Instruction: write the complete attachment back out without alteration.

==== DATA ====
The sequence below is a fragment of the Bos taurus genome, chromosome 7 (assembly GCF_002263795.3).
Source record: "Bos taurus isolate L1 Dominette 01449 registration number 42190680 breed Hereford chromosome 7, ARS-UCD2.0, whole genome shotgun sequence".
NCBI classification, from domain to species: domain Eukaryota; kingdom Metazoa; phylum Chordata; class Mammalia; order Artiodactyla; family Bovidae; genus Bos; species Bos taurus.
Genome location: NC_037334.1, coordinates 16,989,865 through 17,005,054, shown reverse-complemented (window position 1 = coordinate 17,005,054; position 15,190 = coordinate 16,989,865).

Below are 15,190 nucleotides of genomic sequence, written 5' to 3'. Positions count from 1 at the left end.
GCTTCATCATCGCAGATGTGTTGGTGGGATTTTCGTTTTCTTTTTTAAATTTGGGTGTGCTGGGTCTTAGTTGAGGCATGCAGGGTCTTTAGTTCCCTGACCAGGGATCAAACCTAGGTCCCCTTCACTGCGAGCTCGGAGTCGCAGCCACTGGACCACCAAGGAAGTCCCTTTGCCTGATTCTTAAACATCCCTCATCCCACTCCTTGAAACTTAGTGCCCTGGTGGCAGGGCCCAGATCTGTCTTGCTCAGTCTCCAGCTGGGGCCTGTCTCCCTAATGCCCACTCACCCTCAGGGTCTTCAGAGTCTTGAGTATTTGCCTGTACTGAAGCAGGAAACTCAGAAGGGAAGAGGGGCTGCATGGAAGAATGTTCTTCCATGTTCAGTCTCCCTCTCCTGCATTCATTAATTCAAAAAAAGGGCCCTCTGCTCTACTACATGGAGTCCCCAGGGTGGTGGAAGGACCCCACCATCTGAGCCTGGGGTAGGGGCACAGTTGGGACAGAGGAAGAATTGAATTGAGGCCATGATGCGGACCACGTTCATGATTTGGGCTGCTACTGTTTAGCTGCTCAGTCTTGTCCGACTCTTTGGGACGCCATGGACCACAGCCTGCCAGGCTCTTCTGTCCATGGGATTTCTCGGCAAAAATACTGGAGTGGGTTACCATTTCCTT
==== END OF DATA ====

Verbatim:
The sequence below is a fragment of the Bos taurus genome, chromosome 7 (assembly GCF_002263795.3).
Source record: "Bos taurus isolate L1 Dominette 01449 registration number 42190680 breed Hereford chromosome 7, ARS-UCD2.0, whole genome shotgun sequence".
NCBI classification, from domain to species: domain Eukaryota; kingdom Metazoa; phylum Chordata; class Mammalia; order Artiodactyla; family Bovidae; genus Bos; species Bos taurus.
Genome location: NC_037334.1, coordinates 16,989,865 through 17,005,054, shown reverse-complemented (window position 1 = coordinate 17,005,054; position 15,190 = coordinate 16,989,865).

Below are 15,190 nucleotides of genomic sequence, written 5' to 3'. Positions count from 1 at the left end.
GCTTCATCATCGCAGATGTGTTGGTGGGATTTTCGTTTTCTTTTTTAAATTTGGGTGTGCTGGGTCTTAGTTGAGGCATGCAGGGTCTTTAGTTCCCTGACCAGGGATCAAACCTAGGTCCCCTTCACTGCGAGCTCGGAGTCGCAGCCACTGGACCACCAAGGAAGTCCCTTTGCCTGATTCTTAAACATCCCTCATCCCACTCCTTGAAACTTAGTGCCCTGGTGGCAGGGCCCAGATCTGTCTTGCTCAGTCTCCAGCTGGGGCCTGTCTCCCTAATGCCCACTCACCCTCAGGGTCTTCAGAGTCTTGAGTATTTGCCTGTACTGAAGCAGGAAACTCAGAAGGGAAGAGGGGCTGCATGGAAGAATGTTCTTCCATGTTCAGTCTCCCTCTCCTGCATTCATTAATTCAAAAAAAGGGCCCTCTGCTCTACTACATGGAGTCCCCAGGGTGGTGGAAGGACCCCACCATCTGAGCCTGGGGTAGGGGCACAGTTGGGACAGAGGAAGAATTGAATTGAGGCCATGATGCGGACCACGTTCATGATTTGGGCTGCTACTGTTTAGCTGCTCAGTCTTGTCCGACTCTTTGGGACGCCATGGACCACAGCCTGCCAGGCTCTTCTGTCCATGGGATTTCTCGGCAAAAATACTGGAGTGGGTTACCATTTCCTT